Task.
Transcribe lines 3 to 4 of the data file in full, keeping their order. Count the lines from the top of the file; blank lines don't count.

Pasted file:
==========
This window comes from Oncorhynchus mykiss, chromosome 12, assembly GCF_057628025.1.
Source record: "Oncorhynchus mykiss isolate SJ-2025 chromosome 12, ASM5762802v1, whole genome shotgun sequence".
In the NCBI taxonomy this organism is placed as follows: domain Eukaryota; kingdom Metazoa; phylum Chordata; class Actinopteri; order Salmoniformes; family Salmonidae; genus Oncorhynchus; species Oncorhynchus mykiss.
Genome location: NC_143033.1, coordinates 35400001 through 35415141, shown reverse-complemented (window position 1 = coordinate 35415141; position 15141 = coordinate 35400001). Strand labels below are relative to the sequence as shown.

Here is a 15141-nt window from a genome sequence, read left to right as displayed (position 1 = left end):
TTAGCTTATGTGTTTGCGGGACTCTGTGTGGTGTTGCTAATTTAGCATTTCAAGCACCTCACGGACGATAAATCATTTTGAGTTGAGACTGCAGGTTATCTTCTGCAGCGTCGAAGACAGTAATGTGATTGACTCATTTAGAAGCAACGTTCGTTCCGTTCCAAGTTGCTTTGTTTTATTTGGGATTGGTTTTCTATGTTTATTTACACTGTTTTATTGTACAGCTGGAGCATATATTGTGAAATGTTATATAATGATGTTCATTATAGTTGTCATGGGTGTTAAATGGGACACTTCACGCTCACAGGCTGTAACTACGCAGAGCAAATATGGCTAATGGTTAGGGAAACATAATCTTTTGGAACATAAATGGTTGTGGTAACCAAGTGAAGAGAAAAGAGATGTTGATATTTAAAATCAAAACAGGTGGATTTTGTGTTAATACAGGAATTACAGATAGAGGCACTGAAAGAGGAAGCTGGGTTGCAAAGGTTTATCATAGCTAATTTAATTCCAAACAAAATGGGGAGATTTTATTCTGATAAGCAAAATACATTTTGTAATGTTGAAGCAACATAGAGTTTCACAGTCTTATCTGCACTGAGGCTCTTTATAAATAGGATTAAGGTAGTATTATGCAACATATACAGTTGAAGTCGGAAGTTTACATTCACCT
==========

In the NCBI taxonomy this organism is placed as follows: domain Eukaryota; kingdom Metazoa; phylum Chordata; class Actinopteri; order Salmoniformes; family Salmonidae; genus Oncorhynchus; species Oncorhynchus mykiss.
Genome location: NC_143033.1, coordinates 35400001 through 35415141, shown reverse-complemented (window position 1 = coordinate 35415141; position 15141 = coordinate 35400001). Strand labels below are relative to the sequence as shown.